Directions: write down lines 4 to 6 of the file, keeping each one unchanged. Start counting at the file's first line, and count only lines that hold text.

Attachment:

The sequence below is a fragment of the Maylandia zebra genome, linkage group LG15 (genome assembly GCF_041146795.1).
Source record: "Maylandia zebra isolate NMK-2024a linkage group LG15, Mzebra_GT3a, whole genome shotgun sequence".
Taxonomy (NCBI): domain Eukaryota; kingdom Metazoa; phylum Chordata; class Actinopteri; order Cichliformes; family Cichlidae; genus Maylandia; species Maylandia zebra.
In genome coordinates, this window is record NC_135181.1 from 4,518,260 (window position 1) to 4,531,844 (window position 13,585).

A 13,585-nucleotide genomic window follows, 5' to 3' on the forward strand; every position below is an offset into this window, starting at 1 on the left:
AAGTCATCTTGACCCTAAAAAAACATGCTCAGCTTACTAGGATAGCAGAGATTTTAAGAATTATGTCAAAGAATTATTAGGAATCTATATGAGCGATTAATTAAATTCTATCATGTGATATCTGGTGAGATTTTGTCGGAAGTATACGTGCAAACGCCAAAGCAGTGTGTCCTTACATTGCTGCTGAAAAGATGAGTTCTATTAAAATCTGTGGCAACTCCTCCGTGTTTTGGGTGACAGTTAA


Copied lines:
In genome coordinates, this window is record NC_135181.1 from 4,518,260 (window position 1) to 4,531,844 (window position 13,585).

A 13,585-nucleotide genomic window follows, 5' to 3' on the forward strand; every position below is an offset into this window, starting at 1 on the left:
AAGTCATCTTGACCCTAAAAAAACATGCTCAGCTTACTAGGATAGCAGAGATTTTAAGAATTATGTCAAAGAATTATTAGGAATCTATATGAGCGATTAATTAAATTCTATCATGTGATATCTGGTGAGATTTTGTCGGAAGTATACGTGCAAACGCCAAAGCAGTGTGTCCTTACATTGCTGCTGAAAAGATGAGTTCTATTAAAATCTGTGGCAACTCCTCCGTGTTTTGGGTGACAGTTAA